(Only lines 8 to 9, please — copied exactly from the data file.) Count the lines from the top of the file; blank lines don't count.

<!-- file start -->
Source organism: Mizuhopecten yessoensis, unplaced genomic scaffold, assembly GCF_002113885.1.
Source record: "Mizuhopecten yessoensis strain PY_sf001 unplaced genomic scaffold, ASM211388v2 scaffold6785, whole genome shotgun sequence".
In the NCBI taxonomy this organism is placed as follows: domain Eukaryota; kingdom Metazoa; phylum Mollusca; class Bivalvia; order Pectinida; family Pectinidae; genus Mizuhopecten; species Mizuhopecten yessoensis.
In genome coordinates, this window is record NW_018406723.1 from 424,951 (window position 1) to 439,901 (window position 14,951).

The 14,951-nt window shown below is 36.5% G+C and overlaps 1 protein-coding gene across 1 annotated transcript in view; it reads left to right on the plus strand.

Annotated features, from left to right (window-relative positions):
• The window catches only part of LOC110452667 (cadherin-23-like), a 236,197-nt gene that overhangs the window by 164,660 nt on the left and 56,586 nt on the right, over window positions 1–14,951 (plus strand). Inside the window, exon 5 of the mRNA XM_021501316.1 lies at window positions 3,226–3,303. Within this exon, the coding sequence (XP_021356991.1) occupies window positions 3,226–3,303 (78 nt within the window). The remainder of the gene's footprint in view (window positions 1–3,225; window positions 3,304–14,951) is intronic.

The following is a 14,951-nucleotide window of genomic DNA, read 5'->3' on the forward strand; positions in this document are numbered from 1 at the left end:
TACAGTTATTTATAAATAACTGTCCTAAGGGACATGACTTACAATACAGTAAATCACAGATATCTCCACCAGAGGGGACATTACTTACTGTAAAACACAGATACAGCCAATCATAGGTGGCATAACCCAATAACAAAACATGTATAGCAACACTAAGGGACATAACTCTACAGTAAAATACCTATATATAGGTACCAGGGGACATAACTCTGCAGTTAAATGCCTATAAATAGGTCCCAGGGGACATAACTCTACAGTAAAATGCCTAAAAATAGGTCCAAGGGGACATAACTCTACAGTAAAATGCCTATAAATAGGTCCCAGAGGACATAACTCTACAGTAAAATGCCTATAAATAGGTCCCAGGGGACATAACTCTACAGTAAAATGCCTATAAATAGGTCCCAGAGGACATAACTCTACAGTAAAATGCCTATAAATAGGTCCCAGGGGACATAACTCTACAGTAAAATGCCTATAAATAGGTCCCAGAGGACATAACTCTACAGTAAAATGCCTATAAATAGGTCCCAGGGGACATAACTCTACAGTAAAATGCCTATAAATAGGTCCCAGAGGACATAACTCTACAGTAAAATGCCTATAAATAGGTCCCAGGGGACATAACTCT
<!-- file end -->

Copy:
The following is a 14,951-nucleotide window of genomic DNA, read 5'->3' on the forward strand; positions in this document are numbered from 1 at the left end:
TACAGTTATTTATAAATAACTGTCCTAAGGGACATGACTTACAATACAGTAAATCACAGATATCTCCACCAGAGGGGACATTACTTACTGTAAAACACAGATACAGCCAATCATAGGTGGCATAACCCAATAACAAAACATGTATAGCAACACTAAGGGACATAACTCTACAGTAAAATACCTATATATAGGTACCAGGGGACATAACTCTGCAGTTAAATGCCTATAAATAGGTCCCAGGGGACATAACTCTACAGTAAAATGCCTAAAAATAGGTCCAAGGGGACATAACTCTACAGTAAAATGCCTATAAATAGGTCCCAGAGGACATAACTCTACAGTAAAATGCCTATAAATAGGTCCCAGGGGACATAACTCTACAGTAAAATGCCTATAAATAGGTCCCAGAGGACATAACTCTACAGTAAAATGCCTATAAATAGGTCCCAGGGGACATAACTCTACAGTAAAATGCCTATAAATAGGTCCCAGAGGACATAACTCTACAGTAAAATGCCTATAAATAGGTCCCAGGGGACATAACTCTACAGTAAAATGCCTATAAATAGGTCCCAGAGGACATAACTCTACAGTAAAATGCCTATAAATAGGTCCCAGGGGACATAACTCT